WASHINGTON — Paul Spudis, a planetary scientist who devoted his career to both the study of the moon and initiatives to return humans there, passed away Aug. 29.
Spudis, 66, was a senior staff scientist at the Lunar and Planetary Institute in Houston, having previously served there as its deputy director. He also worked for several years at the Johns Hopkins University Applied Physics Laboratory in its planetary exploration group.
NASA Administrator Jim Bridenstine broke the news during a meeting of the NASA Advisory Council (NAC) at the Ames Research Center. “He was a guy who lived his entire life really focused on why the moon is important to humanity,” he said, his voice cracking.
“I think each one of us probably has memories of Paul coming to our offices,” said Bill Gerstenmaier, NASA associate administrator for human exploration and operations, at the meeting. “He was a very passionate person about the moon and really wanted the best.”
Spudis’ research career was devoted primarily to the moon. He was the deputy leader of the science team for Clementine, a joint mission of the Ballistic Missile Defense Organization and NASA that orbited the moon in 1994 for technology demonstration and lunar science. That mission included a bistatic radar experiment that detected evidence of water ice at the lunar poles, although some scientists suggested alternative explanations for the observations.
“We were sitting in the control center and watching the big projection screens as the first pictures came in,” Spudis said in an undated interview on the NASA website about his participation on Clementine. “I saw and recognized the crater Nansen, near the north pole of the moon and immediately felt that I’d arrived home. That simple recognition gave me a great thrill — I had always wanted to be part of a lunar mission, and for the first time I had an intimate connection to the little spacecraft orbiting the moon, 400,000 kilometers away.”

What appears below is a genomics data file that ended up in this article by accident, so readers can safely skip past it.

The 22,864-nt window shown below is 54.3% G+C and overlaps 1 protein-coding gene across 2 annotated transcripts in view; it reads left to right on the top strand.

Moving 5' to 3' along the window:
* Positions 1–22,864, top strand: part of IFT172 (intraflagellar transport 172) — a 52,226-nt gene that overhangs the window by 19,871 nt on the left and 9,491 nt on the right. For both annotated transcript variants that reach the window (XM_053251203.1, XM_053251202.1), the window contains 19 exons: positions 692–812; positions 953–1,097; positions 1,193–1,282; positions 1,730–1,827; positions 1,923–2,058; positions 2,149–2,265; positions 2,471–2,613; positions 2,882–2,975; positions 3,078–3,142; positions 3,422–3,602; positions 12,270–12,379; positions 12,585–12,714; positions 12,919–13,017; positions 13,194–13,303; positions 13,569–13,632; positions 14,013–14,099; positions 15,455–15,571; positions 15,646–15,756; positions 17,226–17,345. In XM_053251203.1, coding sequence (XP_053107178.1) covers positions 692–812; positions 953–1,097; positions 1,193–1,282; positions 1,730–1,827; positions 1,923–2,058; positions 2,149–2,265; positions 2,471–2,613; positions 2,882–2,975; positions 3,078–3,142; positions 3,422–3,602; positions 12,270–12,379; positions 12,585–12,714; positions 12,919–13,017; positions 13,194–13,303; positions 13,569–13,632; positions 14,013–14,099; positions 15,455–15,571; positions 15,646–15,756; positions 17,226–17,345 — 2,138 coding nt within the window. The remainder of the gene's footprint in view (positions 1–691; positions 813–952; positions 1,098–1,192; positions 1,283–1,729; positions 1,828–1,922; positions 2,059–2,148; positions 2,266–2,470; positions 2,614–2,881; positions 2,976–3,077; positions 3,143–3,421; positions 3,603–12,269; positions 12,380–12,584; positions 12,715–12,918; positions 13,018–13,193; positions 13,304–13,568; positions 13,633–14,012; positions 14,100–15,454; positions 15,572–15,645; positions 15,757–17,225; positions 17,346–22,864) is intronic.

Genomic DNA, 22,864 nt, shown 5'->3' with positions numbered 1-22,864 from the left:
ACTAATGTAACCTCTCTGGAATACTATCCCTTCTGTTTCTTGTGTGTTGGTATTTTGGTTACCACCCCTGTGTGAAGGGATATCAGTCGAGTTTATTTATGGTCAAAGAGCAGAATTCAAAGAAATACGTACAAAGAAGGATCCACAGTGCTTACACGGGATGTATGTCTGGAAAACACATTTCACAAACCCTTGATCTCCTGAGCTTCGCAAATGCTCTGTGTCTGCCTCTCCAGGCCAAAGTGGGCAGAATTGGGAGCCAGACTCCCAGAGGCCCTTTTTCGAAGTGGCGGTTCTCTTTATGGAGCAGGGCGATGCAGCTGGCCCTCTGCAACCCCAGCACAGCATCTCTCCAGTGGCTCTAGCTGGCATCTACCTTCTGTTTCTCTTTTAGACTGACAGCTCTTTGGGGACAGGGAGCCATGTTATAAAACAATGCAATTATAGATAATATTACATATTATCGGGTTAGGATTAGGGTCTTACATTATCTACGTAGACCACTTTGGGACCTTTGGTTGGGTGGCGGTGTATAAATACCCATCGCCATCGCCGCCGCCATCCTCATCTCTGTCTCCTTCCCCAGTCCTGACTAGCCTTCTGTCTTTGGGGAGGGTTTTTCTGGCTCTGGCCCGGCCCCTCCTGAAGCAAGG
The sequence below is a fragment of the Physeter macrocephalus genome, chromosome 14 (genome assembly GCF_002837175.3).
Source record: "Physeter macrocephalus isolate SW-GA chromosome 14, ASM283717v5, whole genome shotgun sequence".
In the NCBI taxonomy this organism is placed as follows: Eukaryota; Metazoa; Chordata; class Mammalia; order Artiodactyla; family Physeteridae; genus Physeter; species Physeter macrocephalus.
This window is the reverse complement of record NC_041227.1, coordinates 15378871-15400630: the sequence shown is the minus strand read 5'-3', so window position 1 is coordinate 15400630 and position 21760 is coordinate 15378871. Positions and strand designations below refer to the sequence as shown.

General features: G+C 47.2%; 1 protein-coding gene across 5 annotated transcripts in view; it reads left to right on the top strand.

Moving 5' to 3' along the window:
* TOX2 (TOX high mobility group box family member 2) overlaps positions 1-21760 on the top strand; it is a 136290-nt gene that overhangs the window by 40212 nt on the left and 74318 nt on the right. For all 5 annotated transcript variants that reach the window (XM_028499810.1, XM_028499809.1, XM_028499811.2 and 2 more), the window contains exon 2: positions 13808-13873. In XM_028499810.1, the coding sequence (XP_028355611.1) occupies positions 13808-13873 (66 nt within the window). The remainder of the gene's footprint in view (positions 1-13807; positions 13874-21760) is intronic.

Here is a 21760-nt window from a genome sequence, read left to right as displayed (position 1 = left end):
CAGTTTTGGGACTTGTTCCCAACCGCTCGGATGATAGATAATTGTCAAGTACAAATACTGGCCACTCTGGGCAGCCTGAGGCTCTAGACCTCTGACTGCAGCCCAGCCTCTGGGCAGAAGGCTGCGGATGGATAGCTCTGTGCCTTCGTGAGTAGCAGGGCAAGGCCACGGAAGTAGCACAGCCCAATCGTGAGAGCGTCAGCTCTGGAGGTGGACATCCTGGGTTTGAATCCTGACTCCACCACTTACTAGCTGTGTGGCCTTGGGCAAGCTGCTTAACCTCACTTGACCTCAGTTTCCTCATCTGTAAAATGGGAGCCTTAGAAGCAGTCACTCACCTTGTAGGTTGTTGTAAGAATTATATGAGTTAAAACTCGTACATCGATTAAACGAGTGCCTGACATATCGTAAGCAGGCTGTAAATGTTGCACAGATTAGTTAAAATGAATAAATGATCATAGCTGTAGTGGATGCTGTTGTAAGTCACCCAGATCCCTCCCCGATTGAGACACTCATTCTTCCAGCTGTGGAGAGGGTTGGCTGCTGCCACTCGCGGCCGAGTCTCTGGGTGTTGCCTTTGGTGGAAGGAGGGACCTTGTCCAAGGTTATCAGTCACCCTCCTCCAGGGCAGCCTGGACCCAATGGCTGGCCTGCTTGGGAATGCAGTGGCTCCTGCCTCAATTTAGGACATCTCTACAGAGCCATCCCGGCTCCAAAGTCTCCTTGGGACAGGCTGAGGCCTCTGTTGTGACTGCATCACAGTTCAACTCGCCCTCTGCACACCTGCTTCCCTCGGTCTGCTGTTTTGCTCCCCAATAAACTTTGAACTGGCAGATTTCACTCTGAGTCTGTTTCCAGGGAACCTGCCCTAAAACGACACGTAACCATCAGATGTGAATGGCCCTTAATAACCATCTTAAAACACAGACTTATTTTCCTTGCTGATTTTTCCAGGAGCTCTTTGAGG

Spudis was principal investigator for the Mini-SAR instrument on India’s first lunar orbiter, Chandrayaan-1, launched in 2008, and a team member for a similar instrument, Mini-RF, flown on NASA’s Lunar Reconnaissance Orbiter. The instruments were designed to produce synthetic aperture radar images of the lunar surface and detected potential water ice deposits at the lunar poles.
Spudis was also known as a leading advocate of both robotic and human missions to the moon. He was part of the Synthesis Group, a committee in the early 1990s that developed proposals for human exploration, including a return to the moon. He later served on the Presidential Commission on the Implementation of United States Space Exploration Policy, informally known as the Aldridge Commission, in 2004 to examine President George W. Bush’s Vision for Space Exploration.
He advocated for using the resources of the moon to support human exploration, helping develop mission architectures that showed how water ice extracted from the lunar poles could make missions to the moon more affordable and sustainable. He backed private initiatives to explore the moon as well, serving as chief scientist of Moon Express, a company developing lunar landers initially as part of the Google Lunar X Prize competition.
“Few individuals have been as articulate, passionate, or resolute in their advocacy of lunar exploration and human spaceflight as Paul Spudis,” said Samuel Lawrence, chairman of the Lunar Exploration Advisory Committee, in a statement. “Paul articulated a clear, attainable vision regarding the immense value of going to the moon, establishing a permanent human presence on the surface, and using the resources now known to be abundant on the surface to provide the capabilities required to let us go anywhere, and do anything, we want to do in the solar system.”
Bridenstine made his announcement about the death of Spudis during a discussion of NASA’s exploration plans, including development of a Lunar Orbital Platform-Gateway to support eventual human missions to the lunar surface. “Since we’re talking about the moon, and this is the NAC, I would tell you that he would be thrilled that we’re talking about it,” he said. “We need to move forward for him and all of the other people who have worked so hard to getting us where we are.”